EMDR

Removing Trauma Disturbances in the Nervous System and Assisting Completion of Negative Memories

EMDR (Eye Movement Desensitization Re-processing (Shapiro) assists persons who have suffered trauma to return to the present by allowing past distrubances to become neutral. The re-processing process appears to complete unfinished memories, images, thoughts, emotions, and body sensations. Trauma can be anything from a disturbing event suffered in childhood to full scale PTSD Post-Traumatic Stress Disorder. When memories are re-processed there tends to be a generalizing effect to other associated memories thereby removing unknown links to negative self-concept and other associations. Persons are able to link and access previously unaccessible positive concepts of self and broaden the scope of memories to include improved perspective and present time.

Installing Resources - Preparing for EMDR

Preparation for EMDR work includes preparing a trauma/history of events and timelines, as well as installing resources the client can use to manage anxiety either when re-processing the memories or in daily life when distress arises. Resources such as installing 'a Calm Place' can also assist the client to prepare and tolerate emotions that briefly surface during the re-processing and desensitizing phases. Not only memories can be re-processed. Behaviors, dreams, flashbacks, symptoms, emotions, or body sensations can all be a starting point to access memory networks involved. 

The trauma history assists in listing, prioritizing, and grouping memories within the same memory network. Grouping memories can accelerate the re-processing to more than one memory and provide a generalized healing benefit across memories. 

Contact me to book an EMDR session 613-295-9987

"Anna is an excellent therapist. With her help and guidance in using EMDR I was able to regain focus, confidence in myself and peace. I highly recommend her. I have done myriads of therapy in my life and none has proven more effective than my journey with Anna. I feel I can live my life fully now and my past that was pulling me down all these years is finally put to rest. I am forever grateful to Anna." January 2015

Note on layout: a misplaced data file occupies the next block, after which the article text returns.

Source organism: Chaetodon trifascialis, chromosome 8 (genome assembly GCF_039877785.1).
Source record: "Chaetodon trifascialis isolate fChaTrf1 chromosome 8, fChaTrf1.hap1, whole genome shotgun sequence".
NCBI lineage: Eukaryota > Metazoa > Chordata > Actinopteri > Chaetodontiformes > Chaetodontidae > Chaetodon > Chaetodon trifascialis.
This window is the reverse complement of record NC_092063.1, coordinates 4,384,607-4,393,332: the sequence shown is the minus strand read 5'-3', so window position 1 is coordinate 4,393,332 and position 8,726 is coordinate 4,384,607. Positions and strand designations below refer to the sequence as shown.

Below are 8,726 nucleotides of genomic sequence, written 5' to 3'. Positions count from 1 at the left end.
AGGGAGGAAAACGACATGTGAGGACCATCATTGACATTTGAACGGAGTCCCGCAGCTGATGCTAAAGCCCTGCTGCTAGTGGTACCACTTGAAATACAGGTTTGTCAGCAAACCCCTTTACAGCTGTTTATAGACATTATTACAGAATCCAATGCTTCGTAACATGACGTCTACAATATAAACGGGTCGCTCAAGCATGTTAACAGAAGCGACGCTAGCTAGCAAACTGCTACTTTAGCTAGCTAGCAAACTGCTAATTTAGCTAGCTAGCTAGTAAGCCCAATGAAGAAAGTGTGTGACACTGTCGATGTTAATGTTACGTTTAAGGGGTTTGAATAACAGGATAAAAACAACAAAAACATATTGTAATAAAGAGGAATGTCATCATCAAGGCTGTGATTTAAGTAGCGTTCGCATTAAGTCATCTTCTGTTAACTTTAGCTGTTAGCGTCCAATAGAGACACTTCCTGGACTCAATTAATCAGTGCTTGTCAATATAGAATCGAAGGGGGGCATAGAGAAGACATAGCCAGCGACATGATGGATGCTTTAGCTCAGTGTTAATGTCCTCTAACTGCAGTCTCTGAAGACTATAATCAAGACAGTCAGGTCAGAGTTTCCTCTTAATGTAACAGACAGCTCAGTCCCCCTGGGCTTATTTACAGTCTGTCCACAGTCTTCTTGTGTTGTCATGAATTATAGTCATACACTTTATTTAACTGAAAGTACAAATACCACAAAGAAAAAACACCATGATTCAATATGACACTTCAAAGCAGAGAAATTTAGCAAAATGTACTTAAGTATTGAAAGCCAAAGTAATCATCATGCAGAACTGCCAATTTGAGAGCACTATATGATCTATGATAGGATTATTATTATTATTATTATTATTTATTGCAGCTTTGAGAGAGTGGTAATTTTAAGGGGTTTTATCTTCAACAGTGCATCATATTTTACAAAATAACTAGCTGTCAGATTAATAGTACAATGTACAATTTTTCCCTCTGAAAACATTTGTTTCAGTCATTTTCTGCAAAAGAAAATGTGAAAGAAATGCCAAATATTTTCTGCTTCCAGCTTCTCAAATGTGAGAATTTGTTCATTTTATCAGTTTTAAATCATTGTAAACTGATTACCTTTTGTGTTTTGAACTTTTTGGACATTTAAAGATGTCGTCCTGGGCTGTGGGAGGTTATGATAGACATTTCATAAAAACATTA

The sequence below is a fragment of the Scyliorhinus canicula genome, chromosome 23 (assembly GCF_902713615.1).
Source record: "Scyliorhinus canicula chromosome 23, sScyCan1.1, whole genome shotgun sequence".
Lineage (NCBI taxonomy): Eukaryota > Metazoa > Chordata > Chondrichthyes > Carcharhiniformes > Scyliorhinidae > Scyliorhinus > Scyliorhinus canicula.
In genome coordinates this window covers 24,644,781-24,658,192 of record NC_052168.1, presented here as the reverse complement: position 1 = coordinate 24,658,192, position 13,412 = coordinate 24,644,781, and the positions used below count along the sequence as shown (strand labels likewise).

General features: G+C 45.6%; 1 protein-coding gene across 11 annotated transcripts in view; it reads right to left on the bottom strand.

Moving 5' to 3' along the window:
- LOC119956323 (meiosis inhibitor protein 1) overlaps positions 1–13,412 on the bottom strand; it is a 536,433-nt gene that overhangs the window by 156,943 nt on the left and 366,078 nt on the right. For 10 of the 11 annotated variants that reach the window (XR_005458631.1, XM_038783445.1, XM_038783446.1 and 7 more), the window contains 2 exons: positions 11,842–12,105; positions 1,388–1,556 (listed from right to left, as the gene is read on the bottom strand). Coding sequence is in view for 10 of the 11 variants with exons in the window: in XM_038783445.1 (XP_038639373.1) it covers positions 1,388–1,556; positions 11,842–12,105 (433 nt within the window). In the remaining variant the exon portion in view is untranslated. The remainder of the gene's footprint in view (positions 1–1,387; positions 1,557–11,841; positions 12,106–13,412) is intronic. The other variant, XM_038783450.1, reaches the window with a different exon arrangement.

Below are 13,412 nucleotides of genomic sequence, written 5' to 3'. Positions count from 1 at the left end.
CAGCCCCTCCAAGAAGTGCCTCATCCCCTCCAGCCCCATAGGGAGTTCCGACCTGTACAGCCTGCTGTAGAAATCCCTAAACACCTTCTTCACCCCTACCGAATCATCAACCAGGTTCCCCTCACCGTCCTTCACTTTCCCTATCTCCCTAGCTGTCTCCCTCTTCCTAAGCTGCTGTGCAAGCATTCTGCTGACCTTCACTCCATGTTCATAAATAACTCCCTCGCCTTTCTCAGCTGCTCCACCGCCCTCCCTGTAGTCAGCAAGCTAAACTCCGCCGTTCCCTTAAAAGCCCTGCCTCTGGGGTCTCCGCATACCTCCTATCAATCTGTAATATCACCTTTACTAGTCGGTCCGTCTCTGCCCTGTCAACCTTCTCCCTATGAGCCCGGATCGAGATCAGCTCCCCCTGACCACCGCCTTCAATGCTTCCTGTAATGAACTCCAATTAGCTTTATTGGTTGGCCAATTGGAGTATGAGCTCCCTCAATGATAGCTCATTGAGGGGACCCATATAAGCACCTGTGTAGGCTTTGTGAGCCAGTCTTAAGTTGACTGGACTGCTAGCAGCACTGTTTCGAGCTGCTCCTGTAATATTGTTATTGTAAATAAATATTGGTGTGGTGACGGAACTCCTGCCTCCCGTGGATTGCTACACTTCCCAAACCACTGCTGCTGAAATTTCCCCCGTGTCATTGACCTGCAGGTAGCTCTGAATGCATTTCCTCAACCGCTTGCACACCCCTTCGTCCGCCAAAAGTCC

EMDRIA Definition of EMDR  (Eye Movement Desensitization Reprocessing)
Date of adaptation 5/26/03, 10/18/09, 06/23/11, 12/07/11, 2/25/12

Aim of EMDR

in the broadest sense, EMDR is an integrative psychotherapy approach intended to treat psychological disorders, to alleviate human suffering and to assist individuals to fulfill their potential for development, while minimizing risks of harm in its application. For the client, EMDR treatment aims to achieve comprehensive treatment safety, effectively and efficiently, while maintaining client stability.

Framework

through EMDR, resolution of traumatic and disturbing adverse life experiences is accomplished with a unique standardized set of procedures and clinical protocols which incorporates dual focus of attention and alternating bilateral visual, auditory and/or tactile stimulation. This process activates the components of the memory of disturbing life events and facilitates the resumption of adaptive information processing and integration. The following are some of the AIP tenets which guide the application of EMDR, i.e. planning treatment and achieving outcomes.

                Adverse life experiences can generate effects similar to those of traumatic events recognized by the Diagnostic and Statistical Manual of Mental Disorders  (APA, 2000) for the diagnosis of Posttraumatic Stress Disorder (PTSD) and trigger or exacerbate a wide range of mental, emotional, somatic, and behavioral disorders. Under optimal conditions, new experiences tend to be assimilated by an information processing system that facilitates their linkage with already existing memory networks associated with similarly categorized experiences. The linkage of these memory networks tends to create a knowledge base regarding such phenomena as perceptions, attitudes, emotions, sensations, and action tendencies.

                Traumatic events and/or disturbing adverse life experiences can be encoded maladaptively in memory resulting in inadequate or impaired linkage with memory networks containing more adaptive information. Pathology is thought to result when adaptive information processing is impaired by these experiences which are inadequately processed. Information is maladaptively encoded and linked dysfunctionally within emotional, cognitive, somatosensory, and temporal systems. Memories thereby become susceptible to dysfunctional recall with respect to time, place, and content and may be experienced in fragmented form. Accordingly, new information, positive experiences and affects are unable to functionally connect with the disturbing memory. This impairment in linkage and the resultant inadequate integration contribute to a continuation of symptoms.